Billy Madison
Billy Madison
is a 1995 American comedy film directed by Tamra Davis and starring Adam Sandler, in the title role, Bradley Whitford, Bridgette Wilson, Norm Macdonald and Darren McGavin. The film was written by Sandler and Tim Herlihy, and produced by Universal Studios. It made over $25.5 million worldwide. The film is about a slacker (Billy Madison) who must go back to school in order to take over his father's company. The comedy also features Chris Farley and Steve Bucemi with uncredited appearances.


Billy Madison, a 27 year old heir to a wealthy father, has spent his entire life reaping the benefits of his family's hotel chain, Madison Hotels, a Fortune 500 company. He spends his days drinking with best friends, Jack and Frank, and creating disasters across his father's estate.

One day, Billy ruins a dinner meeting between his father, Brian, and his associates by behaving obnoxiously after being instigated by Eric Gordon, Brian's executive vice president. This prompts Brian to lose any remaining faith in Billy, as he chooses the conniving Eric to become the next CEO of the company. When Billy, who despises Eric, protests that he can be responsible, Brian reveals that he secretly bribed all of Billy's school teachers in order for him to pass. Billy begs his father to reconsider his decision. The two finally come to a compromise: Billy must pass elementary, middle, and high school (grades 1-12) on his own within the course of twenty four weeks (two weeks per grade), in order to prove his competence.

Shortly after enrolling into school, Billy becomes attracted to a third grade teacher named Veronica Vaughn, who initially is disgusted with Billy and finds his enrolment to be a distraction for the other students. He eventually finds himself as one of Veronica's students and earns her respect by defending Ernie, his friend and classmate. Billy becomes popular among the third graders and begins to miss them as he advances through school.

When Billy reaches ninth grade, he finds that rather than being the cool guy that everyone looks up to, he is now considered a loser; realising how it feels to be on the receiving end of bullying, he calls up an old classmate, Danny McGrath, and apologises for the way he treated him in high school. Danny accepts his apology, and crosses his name off of a list of people to kill.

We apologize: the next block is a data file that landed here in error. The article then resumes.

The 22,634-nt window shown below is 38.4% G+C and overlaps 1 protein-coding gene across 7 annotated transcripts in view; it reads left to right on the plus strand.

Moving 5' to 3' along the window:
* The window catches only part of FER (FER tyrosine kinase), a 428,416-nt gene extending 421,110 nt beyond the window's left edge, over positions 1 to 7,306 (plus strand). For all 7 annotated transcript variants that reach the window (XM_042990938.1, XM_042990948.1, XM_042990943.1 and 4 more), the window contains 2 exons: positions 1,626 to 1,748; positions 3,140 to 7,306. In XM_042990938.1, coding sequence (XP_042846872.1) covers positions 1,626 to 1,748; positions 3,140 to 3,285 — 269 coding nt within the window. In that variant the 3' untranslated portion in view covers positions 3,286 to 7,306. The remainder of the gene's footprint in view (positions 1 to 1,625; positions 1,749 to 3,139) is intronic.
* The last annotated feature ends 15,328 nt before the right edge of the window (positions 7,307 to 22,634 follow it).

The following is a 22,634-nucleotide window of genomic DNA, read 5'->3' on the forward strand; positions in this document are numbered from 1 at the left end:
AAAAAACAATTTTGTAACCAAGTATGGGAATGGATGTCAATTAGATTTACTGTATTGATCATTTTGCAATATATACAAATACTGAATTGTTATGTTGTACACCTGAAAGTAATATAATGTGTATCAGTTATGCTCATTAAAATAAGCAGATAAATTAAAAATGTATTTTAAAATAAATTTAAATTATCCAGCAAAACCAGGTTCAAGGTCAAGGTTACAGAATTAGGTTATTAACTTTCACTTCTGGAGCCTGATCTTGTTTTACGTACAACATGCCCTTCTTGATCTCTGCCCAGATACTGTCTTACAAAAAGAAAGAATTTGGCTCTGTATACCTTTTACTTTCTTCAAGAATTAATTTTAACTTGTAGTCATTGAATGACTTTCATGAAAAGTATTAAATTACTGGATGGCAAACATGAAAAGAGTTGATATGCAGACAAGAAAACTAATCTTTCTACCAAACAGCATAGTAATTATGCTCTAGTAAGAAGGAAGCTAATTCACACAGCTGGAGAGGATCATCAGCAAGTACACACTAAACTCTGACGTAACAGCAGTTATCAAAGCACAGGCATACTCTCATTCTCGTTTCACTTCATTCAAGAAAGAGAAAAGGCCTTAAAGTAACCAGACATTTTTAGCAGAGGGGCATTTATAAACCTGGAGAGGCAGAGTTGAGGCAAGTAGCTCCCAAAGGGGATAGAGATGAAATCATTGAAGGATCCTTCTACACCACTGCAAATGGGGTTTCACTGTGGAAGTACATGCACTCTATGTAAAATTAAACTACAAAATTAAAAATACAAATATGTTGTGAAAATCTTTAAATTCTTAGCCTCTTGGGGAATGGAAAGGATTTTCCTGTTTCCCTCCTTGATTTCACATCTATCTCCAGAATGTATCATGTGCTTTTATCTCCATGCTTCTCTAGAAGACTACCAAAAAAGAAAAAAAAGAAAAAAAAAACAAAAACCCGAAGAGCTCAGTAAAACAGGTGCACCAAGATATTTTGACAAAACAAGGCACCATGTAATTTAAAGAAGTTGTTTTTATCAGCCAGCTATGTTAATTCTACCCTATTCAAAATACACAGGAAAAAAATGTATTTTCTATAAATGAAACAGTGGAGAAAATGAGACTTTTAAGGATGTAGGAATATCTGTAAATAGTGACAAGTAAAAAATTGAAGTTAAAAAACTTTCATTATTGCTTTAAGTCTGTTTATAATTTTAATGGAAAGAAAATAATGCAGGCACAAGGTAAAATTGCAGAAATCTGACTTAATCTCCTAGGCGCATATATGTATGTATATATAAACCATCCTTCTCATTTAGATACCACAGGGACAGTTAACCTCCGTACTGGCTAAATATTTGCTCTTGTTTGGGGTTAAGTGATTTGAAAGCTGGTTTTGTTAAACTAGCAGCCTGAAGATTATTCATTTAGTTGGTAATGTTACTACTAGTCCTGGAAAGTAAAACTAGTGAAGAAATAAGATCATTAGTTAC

Billy's progress frustrates and alarms Eric, leading him to take the offensive while Billy struggles in high school. He visits Billy's grade school principal, Max Anderson, and threatens to reveal his past as a professional wrestler that is filled with controversial incidents, especially a particular one back in 1983, when Max accidentally caused the death of another man while performing a stunt. Coerced, Max publicly states he took bribes from Billy in return for passing him.

The announcement angers Brian who chooses to give the hotel chain to Eric. Billy becomes distraught and reverts to his original care-free lifestyle. Veronica and others come to Billy's aid, convincing him to keep fighting Eric. His grade school friends help Billy's plight by visiting Max at his home and convincing him to retract his previous statement.

With Billy's name cleared, Brian and Carl Alphonse, a loyal, long-term employee of Madison Hotels, argue to Eric that Billy deserves another chance, but Eric disagrees and threatens to file a lawsuit. Billy challenges Eric to an academic decathlon that will determine his father's successor. Although both men excel in different activities, Billy manages to take a single-point lead before the contest's final event, a Jeopardy!- style academic test. Eric chooses "reflections of society in literature" as Billy's topic. Billy uses a book that was read to him in the first grade to answer the question, but the judge calls his answer "insanely idiotic" and gives Billy no points for his answer. With scores still the same, Eric is given the chance to answer and potentially win. However, Billy chooses a question for Eric about "business ethics", of which Eric has no concept, and begins to break down. Refusing to admit defeat, he brandishes a gun at Billy. Max, clad in his wrestling outfit, subdues Eric. The attack fails to keep Eric down and laughing maniacally, he makes a final attempt to get revenge on Billy by turning his gun on Veronica. Suddenly, Danny McGrath appears with a high-powered rifle and disables Eric by firing a single shot into his buttocks. Danny and Billy share a quick wave, before he departs. At Billy's graduation, he announces that he is passing the hotel business down to Carl and will instead attend college with hopes of becoming a teacher. He and Veronica share a kiss and the film ends.



The film received mixed reviews from critics. Peter Rainer of the Los Angeles Times commented; "Sandler has a bad habit of thinking he is funnier than we do." On At the Movies, Siskel and Ebert have the film a very bad review, and Roger Ebert said of Sandler, "...Not an attractive screen presence, he might have a career as a villain of a fall guy or the butt of a joke, but as the protagonist his problem is he creates the fingernails on the blackboard." Gene Siskel added " don't have a good motivation for the character's behaviour." Rotten Tomatoes reports that based on the 38 reviews counted, 45% of critics gave the film a positive review. On Metacritic, the film has a rare score of 16 based on 13 reviews.

Box OfficeEdit

Billy Madison debuted at No.1

Awards and NominationsEdit


  • MTV Movie Award
    • Adam Sandler- Best Comedic Performance
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